|a calculus or concretion found in the stomach or intestines of certain animals, esp. ruminants, formerly reputed to be an effective remedy for poison.|
|a fool or simpleton; ninny.|
|butadiene (by'tə-dī'ēn') Pronunciation Key
A colorless, highly flammable hydrocarbon obtained from petroleum and used to make synthetic rubber. Chemical formula: C4H6.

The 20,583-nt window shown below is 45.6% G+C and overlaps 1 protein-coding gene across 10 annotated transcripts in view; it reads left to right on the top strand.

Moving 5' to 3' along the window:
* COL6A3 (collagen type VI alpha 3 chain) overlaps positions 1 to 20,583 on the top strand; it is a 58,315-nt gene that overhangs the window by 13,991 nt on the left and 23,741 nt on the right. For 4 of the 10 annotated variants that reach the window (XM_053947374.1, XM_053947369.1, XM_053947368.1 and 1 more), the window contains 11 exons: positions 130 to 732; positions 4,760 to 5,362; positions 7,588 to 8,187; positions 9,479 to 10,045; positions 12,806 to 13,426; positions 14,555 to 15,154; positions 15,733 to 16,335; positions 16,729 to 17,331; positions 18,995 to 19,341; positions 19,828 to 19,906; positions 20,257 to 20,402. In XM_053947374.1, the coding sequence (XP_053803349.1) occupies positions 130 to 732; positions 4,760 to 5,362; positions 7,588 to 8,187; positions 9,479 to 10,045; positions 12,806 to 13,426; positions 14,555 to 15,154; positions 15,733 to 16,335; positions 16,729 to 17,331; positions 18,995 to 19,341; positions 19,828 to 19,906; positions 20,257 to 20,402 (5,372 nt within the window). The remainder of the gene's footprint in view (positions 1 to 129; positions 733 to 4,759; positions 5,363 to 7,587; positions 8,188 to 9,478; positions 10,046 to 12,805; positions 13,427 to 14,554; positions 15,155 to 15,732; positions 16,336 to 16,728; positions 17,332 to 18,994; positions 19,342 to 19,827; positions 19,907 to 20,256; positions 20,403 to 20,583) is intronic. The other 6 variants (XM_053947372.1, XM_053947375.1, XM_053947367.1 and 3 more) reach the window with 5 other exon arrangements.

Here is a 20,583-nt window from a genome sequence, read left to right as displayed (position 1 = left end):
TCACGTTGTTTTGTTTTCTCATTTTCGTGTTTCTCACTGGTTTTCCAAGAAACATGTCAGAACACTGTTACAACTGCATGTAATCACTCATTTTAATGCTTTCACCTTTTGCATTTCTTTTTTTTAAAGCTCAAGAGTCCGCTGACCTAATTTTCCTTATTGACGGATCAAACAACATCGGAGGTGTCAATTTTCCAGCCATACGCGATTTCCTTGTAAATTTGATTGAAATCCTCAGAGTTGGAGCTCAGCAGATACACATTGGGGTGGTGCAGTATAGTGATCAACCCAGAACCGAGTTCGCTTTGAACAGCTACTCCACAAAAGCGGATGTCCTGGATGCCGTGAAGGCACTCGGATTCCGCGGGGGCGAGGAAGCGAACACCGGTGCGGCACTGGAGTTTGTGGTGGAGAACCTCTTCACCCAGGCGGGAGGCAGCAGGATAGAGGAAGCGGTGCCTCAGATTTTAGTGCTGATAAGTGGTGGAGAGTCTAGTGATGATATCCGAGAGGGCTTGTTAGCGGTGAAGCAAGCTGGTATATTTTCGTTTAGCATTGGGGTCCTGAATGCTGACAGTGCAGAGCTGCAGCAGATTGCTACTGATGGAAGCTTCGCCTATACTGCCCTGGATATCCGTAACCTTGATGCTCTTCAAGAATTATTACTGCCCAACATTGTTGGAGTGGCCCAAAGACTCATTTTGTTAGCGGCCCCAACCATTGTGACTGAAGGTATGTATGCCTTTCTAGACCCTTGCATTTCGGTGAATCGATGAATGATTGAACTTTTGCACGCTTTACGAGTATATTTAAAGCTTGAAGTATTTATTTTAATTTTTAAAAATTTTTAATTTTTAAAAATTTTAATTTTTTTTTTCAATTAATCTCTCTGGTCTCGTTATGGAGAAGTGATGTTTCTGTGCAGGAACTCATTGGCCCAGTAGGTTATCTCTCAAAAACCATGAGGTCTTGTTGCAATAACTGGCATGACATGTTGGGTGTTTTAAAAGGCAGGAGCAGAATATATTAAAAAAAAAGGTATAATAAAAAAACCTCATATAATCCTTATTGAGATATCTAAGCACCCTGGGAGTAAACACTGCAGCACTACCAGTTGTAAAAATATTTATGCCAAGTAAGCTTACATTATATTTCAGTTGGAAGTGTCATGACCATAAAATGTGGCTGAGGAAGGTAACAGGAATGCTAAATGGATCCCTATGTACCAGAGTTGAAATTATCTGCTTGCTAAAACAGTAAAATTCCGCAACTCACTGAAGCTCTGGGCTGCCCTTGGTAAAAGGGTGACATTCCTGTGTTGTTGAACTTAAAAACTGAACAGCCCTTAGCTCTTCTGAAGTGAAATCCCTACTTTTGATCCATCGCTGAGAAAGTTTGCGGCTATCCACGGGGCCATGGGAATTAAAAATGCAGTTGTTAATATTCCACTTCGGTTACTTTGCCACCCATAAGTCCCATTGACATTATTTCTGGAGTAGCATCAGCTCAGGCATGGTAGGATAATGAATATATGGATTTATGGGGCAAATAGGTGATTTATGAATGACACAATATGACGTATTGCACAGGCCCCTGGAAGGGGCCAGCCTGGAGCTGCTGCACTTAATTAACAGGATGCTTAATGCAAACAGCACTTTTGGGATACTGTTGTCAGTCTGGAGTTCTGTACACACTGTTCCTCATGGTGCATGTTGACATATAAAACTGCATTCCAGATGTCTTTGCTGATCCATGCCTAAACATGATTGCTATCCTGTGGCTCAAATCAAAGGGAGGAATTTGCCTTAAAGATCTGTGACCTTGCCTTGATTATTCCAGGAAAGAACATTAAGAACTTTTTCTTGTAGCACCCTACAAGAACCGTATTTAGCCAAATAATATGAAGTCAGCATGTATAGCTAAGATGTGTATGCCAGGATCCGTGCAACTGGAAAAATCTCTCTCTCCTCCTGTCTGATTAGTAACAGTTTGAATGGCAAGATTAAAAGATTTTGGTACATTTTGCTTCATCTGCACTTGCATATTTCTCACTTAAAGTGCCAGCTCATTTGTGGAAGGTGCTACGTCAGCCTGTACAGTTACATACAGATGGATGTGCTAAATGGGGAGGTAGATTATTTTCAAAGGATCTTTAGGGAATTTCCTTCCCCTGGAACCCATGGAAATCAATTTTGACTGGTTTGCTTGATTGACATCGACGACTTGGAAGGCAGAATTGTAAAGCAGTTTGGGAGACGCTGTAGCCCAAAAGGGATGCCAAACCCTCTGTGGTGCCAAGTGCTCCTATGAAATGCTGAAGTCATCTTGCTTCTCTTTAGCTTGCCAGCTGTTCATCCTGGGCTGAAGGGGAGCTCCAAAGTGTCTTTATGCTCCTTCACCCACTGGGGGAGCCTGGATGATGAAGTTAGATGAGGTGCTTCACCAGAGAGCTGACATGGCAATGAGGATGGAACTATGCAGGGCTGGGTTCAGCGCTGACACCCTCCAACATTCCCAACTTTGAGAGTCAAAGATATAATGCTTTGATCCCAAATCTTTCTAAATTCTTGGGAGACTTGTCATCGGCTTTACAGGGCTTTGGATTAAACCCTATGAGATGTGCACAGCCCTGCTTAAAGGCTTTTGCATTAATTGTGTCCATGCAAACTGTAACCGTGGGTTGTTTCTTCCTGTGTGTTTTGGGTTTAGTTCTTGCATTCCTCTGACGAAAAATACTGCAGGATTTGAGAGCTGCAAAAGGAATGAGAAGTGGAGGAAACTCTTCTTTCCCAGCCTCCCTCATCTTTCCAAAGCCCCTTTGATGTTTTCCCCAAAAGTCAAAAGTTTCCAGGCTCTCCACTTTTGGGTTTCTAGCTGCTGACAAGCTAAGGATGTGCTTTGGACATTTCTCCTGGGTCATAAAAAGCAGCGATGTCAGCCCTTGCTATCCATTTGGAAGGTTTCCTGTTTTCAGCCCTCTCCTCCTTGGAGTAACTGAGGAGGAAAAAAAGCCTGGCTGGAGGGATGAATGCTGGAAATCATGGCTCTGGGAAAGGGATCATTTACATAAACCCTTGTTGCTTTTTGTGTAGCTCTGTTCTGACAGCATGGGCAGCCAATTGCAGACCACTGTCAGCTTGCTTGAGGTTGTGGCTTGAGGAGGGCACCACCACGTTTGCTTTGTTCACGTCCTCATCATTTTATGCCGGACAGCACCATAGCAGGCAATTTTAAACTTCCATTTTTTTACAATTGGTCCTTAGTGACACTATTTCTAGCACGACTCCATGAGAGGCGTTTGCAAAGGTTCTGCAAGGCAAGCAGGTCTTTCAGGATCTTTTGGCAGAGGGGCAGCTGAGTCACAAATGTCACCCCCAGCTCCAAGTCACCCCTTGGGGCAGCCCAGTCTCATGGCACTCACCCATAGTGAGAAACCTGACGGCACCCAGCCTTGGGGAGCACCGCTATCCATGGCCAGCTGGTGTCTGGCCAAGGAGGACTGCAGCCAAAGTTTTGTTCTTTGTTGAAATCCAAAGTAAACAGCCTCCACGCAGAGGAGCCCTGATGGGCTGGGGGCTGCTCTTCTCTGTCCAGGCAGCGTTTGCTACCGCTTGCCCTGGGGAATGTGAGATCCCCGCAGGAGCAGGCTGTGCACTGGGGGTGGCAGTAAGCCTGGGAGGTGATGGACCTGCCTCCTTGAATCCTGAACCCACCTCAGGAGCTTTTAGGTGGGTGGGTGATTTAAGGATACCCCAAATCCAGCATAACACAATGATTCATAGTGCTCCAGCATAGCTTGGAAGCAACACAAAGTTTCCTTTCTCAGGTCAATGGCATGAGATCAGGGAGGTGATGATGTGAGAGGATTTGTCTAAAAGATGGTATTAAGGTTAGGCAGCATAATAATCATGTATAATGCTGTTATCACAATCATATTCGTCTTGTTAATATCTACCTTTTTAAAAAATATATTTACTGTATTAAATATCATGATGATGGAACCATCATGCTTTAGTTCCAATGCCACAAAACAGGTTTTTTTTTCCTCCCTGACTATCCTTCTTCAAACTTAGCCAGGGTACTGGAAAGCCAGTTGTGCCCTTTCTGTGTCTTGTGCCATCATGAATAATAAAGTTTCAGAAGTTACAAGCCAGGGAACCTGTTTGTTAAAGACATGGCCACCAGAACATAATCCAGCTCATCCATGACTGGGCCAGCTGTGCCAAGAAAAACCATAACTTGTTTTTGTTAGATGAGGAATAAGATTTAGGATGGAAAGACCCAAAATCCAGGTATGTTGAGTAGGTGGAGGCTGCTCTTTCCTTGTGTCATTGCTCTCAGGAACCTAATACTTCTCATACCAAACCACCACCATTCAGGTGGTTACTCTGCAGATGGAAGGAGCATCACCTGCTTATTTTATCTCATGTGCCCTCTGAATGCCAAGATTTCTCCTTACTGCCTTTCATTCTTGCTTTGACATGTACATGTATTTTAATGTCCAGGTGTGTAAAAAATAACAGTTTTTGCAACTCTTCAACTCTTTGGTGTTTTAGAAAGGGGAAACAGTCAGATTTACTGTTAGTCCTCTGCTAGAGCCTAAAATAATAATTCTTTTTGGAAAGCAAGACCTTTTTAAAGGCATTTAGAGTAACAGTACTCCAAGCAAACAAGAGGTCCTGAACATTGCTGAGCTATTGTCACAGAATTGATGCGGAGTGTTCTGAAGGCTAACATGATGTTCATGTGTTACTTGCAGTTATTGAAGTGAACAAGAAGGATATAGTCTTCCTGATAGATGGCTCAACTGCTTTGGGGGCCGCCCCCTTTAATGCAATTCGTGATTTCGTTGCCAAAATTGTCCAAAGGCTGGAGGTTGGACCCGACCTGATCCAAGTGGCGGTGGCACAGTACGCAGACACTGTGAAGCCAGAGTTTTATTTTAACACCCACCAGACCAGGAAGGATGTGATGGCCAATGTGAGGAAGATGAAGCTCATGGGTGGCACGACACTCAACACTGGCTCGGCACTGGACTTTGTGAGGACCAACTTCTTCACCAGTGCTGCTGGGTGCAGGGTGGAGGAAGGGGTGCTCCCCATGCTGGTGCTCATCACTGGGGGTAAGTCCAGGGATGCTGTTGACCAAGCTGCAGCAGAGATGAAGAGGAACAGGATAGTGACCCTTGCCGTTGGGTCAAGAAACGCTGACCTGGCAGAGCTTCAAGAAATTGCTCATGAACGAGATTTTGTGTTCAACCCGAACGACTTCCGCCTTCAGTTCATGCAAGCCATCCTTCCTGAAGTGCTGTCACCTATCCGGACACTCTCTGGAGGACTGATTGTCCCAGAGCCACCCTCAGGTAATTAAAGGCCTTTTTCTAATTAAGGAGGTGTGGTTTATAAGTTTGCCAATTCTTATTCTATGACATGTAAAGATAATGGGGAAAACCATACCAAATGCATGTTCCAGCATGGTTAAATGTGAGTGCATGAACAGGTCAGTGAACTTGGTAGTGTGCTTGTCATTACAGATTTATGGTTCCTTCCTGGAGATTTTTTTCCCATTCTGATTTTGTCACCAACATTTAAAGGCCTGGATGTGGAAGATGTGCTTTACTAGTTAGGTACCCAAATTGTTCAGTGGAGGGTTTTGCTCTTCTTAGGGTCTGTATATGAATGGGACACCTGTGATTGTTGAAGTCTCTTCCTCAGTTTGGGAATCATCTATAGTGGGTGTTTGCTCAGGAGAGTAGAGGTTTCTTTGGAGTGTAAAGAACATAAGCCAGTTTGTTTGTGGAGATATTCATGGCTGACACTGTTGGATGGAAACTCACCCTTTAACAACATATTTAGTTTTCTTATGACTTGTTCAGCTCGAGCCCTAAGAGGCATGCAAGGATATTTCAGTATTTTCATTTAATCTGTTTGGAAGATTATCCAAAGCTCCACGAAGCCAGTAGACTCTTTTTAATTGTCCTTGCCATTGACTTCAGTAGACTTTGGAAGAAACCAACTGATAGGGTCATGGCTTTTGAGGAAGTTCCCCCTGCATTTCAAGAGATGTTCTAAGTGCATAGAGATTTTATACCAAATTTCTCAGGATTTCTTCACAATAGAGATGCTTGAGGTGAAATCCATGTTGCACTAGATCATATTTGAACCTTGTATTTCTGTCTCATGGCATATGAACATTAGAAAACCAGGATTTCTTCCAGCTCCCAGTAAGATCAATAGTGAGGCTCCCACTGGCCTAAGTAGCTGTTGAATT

either of two aliphatic organic compounds that have the formula C4H6. The term ordinarily signifies the more important of the two, 1,3-butadiene, which is the major constituent of many synthetic rubbers. It was first manufactured in Germany during World War I from acetylene. During World War II, butenes from petroleum and natural gas were the raw material for 60 percent of American butadiene production, ethyl alcohol for the rest. Butadiene rubber has now completely displaced natural rubber in the manufacture of automobile tires. Nearly all butadiene is made by dehydrogenation of butane or butenes or by high-temperature cracking (breaking up of large molecules) of petroleum distillates.
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